How to Avoid Bankruptcy
How to Avoid Bankruptcy
In a society known for over-extending itself, it's no wonder that so many Americans find themselves in debt and contemplating bankruptcy. While it does offer some financial relief, bankruptcy can have a lasting impact on your credit history and finances.
What is bankruptcy?
Personal bankruptcy can be loosely defined as a legal proceeding where you essentially say, "I can't pay my debts." From there, you file paperwork in Bankruptcy Court to support that claim. And although there are six types of bankruptcy, the two most commonly filed for by individuals are Chapter 13 (reorganization) and Chapter 7 (liquidation).
Filing bankruptcy is a personal choice, but it's not always the right choice for everyone.
Ways to avoid bankruptcy
When trying to determine the best tactic to avoid bankruptcy and come up with alternatives to bankruptcy, a good first step is to review your credit report. The credit report will show you how much you owe and to whom. The information on your credit report will help you create a plan for paying off your debts.
Once you know your total debt and where it came from, you can start to explore your options, such as:
- Eliminating credit cards — Having too many credit cards makes spending and increasing your debt too easy. Try to keep one credit card for emergencies.
- Selling unnecessary items — Sell off items that you can live without. It will give you cash to either pay off creditors or make loan payments.
- Exploring debt consolidation — Instead of struggling to pay five high-interest rate credit card bills each month, take out a debt consolidation loan and pay a lower monthly payment to one creditor.
- Trying credit counseling — Credit counselors can give you the financial expertise you need before it's too late. These experienced professionals specialize in helping people who are overwhelmed with bills they can't pay. In fact, The Bankruptcy Abuse Prevention and Consumer Protection Act of 2005 now requires those who wish to file for bankruptcy to seek credit counseling before an official bankruptcy declaration can be made.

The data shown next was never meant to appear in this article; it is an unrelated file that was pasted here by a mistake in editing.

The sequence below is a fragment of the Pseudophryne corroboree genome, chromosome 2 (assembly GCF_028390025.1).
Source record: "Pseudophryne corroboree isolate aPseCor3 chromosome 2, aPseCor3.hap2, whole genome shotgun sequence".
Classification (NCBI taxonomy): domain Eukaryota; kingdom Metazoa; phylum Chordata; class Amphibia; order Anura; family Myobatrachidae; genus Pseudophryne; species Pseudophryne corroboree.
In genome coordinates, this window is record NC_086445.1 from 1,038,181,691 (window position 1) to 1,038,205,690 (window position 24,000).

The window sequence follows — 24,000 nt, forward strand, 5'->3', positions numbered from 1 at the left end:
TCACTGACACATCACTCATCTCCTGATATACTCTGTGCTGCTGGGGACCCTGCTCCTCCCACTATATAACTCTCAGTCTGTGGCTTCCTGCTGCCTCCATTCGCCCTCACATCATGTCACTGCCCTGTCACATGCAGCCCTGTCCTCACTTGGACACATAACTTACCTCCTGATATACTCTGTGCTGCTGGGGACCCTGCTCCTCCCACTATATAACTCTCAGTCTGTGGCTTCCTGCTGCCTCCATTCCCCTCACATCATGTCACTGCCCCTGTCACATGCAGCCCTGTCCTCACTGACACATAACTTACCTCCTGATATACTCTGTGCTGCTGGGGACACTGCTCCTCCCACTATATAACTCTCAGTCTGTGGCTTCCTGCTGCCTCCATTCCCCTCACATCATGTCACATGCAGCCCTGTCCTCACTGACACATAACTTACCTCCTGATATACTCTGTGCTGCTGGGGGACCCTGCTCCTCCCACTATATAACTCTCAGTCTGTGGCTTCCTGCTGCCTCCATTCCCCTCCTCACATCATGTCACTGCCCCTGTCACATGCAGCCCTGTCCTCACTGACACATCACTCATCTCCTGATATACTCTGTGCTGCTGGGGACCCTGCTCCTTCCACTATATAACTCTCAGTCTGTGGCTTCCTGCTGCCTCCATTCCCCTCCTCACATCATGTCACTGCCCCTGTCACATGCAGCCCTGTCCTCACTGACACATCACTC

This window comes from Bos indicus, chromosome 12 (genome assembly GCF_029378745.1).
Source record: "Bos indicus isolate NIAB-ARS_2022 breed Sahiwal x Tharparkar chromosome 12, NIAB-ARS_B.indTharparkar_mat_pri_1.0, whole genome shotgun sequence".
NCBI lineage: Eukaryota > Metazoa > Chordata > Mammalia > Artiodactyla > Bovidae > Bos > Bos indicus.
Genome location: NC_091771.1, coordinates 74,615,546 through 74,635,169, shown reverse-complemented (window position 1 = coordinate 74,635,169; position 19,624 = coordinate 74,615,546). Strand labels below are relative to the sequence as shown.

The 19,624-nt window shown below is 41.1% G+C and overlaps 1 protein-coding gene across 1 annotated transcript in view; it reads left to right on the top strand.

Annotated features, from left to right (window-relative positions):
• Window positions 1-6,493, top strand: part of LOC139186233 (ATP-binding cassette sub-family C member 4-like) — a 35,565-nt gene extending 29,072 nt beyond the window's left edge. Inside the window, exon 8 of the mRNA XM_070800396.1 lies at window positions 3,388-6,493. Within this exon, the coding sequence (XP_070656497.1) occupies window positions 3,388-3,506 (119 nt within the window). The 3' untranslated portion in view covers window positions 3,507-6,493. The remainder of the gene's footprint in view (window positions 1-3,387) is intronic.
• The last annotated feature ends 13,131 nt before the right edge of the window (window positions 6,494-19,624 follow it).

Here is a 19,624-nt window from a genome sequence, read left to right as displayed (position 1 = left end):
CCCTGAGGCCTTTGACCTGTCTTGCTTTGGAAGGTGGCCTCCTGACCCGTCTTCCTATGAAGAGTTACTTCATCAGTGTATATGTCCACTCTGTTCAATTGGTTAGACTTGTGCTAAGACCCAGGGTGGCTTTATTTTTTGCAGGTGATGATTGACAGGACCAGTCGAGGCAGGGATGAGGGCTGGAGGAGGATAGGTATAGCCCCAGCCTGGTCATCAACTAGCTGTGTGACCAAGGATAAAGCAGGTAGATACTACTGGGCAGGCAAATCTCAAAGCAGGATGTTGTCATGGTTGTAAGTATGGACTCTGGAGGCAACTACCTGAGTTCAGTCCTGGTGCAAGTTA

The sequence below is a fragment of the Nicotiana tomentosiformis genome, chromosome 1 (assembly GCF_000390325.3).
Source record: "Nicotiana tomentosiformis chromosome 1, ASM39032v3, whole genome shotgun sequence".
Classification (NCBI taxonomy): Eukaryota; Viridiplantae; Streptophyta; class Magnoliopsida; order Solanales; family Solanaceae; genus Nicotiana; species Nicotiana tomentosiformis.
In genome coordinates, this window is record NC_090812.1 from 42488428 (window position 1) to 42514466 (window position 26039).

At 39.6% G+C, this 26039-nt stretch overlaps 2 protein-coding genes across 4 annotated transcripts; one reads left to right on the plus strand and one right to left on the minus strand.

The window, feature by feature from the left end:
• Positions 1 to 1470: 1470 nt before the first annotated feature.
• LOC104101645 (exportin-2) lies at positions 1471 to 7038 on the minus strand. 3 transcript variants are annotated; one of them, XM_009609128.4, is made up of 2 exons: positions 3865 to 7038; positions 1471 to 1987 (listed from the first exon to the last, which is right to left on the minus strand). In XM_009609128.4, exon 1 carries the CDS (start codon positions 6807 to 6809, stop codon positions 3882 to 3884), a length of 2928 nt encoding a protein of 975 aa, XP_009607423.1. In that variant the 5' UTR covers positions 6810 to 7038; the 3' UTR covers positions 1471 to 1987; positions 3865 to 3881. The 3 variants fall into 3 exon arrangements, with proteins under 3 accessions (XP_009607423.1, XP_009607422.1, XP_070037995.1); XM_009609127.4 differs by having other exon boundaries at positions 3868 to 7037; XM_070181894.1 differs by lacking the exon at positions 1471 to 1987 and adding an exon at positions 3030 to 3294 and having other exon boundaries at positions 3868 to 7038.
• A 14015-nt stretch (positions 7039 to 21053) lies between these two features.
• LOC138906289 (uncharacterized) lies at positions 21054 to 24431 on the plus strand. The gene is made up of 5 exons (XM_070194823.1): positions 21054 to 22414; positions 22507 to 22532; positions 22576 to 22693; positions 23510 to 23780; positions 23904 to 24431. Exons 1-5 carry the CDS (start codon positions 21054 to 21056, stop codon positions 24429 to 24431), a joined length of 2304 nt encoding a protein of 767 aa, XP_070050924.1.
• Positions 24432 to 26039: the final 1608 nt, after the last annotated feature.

- Creating a budget — If you spend more than you earn, you are living beyond your means. Creating a monthly budget that includes all your expenses and income can help you see where you're spending and help cut unnecessary expenses.
Why bankruptcy is never an ideal solution
Many are drawn to personal bankruptcy thinking that it is a quick and safe way to get financial protection. But this is not really the case. Here are a few examples of some serious downsides:
- Loss of property — You will not be allowed to keep properties you are paying for unless you somehow continue to make payments.
- Debt and your bills do not go away — You will still be responsible for paying any secured loans, like your mortgage, as well as student loans, child support and alimony.
- Your outstanding debts still transfer to others — Any individuals who acted as cosigners for you will still owe that debt. They are not excused from these debts just because you declared bankruptcy.
After you have researched all your options and exhausted all possible alternative bankruptcy solutions, if filing for bankruptcy remains a possible solution, contact a bankruptcy lawyer.